GRACE IN THE THEOLOGY OF KARL RAHNER: A SYSTEMATIC PRESENTATION

THOMAS LOUIS KNOEBEL, Fordham University

Abstract

The synthetic quality and remarkable consistency of Karl Rahner's theological positions constitute his uniqueness among twentieth-century Roman Catholic theologians. The mystery of God's self-communication as grace is at the very heart of Rahner's theological system. Thus this dissertation seeks to determine the adequacy of his theological synthesis as it finds expression in Rahner's understanding of grace. As the primary intention of the dissertation is to discover and test the internal coherence of Rahner's system, we have not sought to compare or contrast his positions with those advanced by other contemporary theologians except insofar as such study contributes directly to a clearer understanding of the intent of Rahner's own theological interests.^ The dissertation begins by accepting the metaphysics of Rahner's early writings. The transcendental anthropology developed in his two early philosophical works undergirds his entire theological system. The study of Rahner's metaphysical understanding of human knowing and willing supports the presentation of Rahner's positions on the relationship of human nature and grace. This leads to the critical understanding of the supernatural existential as an a priori condition of the possibility of the divine self-communication which is essential to the human person as "gracefully" created by God. Ultimately, the supernatural existential is to be associated more with uncreated grace, with God's own self-communication, than with any finite aspect of the human person.^ Indeed it is uncreated grace which constitutes Rahner's primary understanding of grace. This dissertation attempts to demonstrate that, in Rahner's system, all other conceptions of grace are either a priori conditions for the possibility of receiving uncreated grace, or effects of its reception. Thus, as a primary ramification of this position, in Rahner's theology the essence and function of created grace are given definitions which differ really and not simply verbally from the definitions assigned to them in the theological system which Rahner inherited. For Rahner, the communication of the triune absolute mystery to the human person--which is uncreated grace--demands as the condition for the possibility of its being grasped a recipient who is already within the order of grace. Creatd grace--the created ontological modification of the human person--renders the human subject capable of receiving the divine mystery.^ Rahner's theology of uncreated grace rests upon his general metaphysics of the real symbol. Rahner's metaphysics of the real symbol provides the philosophical grounding for the bond in being between the central mystery of the Trinity and its self-communications.^ Precisely because it is the self-communication of the Trinity, uncreated grace is linked ontologically to the Incarnation, to the inhabitation of the Holy Spirit in the individual soul and to the Church. Uncreated grace, in its incarnational aspect, is tied to faith in Christ and, in its ecclesial aspect, is linked to membership in the Church. Rahner grounds this linkage in the universal ontological reality of the Trinity's self-communication to the human spirit in uncreated grace. In other words, when Rahner's ontology of uncreated grace is explained systematically, the outcome is Rahner's theology of the anonymous Christian.^ The dissertation concludes by discussing Rahner's theology of grace and freedom. Once again, foundational principles derived from Rahner's philosophical anthropology are brought forward in an attempt to demonstrate that Rahner presents a theological explanation for the coexistence of divine transcendence and human freedom which is metaphysically coherent and dogmatically orthodox. ^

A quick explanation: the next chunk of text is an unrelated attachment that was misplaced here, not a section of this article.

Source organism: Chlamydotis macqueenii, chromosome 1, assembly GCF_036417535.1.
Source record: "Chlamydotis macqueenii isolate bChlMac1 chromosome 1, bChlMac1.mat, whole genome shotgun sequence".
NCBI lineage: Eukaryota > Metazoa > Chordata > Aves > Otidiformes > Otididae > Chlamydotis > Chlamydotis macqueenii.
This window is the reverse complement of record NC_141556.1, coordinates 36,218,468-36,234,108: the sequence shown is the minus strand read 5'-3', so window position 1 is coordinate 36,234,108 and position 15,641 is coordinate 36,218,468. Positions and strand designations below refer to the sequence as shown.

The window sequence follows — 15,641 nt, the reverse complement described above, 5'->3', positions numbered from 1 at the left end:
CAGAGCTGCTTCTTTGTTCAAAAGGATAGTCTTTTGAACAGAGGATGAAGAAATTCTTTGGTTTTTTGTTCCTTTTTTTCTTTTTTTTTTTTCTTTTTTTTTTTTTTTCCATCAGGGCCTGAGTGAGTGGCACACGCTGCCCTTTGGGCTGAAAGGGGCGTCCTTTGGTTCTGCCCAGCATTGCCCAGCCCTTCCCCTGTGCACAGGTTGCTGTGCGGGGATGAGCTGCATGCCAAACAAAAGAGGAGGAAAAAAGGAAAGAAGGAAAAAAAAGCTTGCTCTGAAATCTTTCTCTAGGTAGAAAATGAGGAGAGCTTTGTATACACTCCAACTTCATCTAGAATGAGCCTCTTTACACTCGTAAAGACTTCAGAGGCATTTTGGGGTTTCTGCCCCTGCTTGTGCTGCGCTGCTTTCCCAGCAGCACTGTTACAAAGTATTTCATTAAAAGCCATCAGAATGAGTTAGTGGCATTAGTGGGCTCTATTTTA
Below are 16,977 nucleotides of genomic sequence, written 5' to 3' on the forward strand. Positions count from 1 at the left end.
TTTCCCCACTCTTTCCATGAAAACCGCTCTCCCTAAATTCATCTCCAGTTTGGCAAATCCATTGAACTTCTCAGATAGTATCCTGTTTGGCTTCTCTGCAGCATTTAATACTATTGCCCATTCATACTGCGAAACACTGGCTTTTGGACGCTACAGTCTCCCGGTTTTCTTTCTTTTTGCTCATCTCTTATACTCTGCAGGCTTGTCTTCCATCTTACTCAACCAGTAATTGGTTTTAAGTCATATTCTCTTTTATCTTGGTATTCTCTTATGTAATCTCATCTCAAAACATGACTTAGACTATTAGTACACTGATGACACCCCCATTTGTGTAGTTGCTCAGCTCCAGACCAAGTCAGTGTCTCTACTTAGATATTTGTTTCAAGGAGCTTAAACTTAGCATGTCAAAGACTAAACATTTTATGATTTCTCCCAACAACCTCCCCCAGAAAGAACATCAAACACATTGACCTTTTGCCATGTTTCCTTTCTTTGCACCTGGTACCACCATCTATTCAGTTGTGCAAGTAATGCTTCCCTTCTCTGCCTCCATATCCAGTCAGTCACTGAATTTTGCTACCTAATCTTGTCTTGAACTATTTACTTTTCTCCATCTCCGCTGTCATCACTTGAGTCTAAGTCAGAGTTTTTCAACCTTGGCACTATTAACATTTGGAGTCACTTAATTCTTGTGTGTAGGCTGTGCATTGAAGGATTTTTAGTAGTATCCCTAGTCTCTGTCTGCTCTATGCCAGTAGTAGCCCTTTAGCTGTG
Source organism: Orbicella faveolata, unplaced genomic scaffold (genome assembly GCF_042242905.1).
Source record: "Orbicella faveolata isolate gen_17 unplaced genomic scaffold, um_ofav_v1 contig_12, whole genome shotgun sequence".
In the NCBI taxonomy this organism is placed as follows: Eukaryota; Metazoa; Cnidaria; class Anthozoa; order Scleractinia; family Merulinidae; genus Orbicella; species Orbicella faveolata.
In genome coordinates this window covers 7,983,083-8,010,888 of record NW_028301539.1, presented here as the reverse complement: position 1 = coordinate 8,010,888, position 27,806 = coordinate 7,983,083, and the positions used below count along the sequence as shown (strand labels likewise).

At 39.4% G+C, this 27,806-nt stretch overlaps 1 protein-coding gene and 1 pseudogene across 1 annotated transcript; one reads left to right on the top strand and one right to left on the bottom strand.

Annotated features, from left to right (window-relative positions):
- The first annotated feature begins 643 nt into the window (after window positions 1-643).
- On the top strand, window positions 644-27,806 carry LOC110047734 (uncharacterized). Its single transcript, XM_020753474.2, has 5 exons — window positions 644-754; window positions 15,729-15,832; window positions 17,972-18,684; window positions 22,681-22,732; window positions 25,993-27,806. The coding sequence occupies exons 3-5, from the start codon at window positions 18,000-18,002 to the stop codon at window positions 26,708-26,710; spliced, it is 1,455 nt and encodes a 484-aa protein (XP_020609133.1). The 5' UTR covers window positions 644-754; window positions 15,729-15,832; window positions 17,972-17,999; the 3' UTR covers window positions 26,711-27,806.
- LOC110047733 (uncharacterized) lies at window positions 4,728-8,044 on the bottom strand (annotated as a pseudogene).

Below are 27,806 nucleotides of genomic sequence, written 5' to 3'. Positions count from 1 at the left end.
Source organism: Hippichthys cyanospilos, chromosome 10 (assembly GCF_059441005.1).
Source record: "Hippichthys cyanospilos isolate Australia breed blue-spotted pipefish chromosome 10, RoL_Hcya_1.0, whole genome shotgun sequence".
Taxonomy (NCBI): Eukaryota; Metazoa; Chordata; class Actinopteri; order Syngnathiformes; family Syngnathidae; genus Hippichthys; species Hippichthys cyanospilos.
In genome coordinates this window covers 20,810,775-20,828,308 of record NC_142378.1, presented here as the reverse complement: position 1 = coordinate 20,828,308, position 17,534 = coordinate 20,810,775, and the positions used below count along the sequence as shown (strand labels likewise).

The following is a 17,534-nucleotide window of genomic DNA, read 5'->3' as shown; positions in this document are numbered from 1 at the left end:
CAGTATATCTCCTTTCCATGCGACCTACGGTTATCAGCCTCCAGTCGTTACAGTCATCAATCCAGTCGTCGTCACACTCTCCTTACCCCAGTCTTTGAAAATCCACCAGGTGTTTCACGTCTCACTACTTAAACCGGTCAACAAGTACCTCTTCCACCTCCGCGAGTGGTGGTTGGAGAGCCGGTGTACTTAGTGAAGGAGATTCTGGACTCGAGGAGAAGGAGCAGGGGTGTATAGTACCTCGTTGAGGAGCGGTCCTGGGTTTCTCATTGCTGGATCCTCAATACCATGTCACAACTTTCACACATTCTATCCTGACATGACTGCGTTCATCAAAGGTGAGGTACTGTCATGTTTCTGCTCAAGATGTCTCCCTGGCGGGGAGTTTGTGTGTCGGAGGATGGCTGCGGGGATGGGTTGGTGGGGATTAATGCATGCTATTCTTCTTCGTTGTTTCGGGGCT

Subject Area

Theology

Recommended Citation

THOMAS LOUIS KNOEBEL, "GRACE IN THE THEOLOGY OF KARL RAHNER: A SYSTEMATIC PRESENTATION" (January 1, 1980). ETD Collection for Fordham University. Paper AAI8020068.
http://fordham.bepress.com/dissertations/AAI8020068

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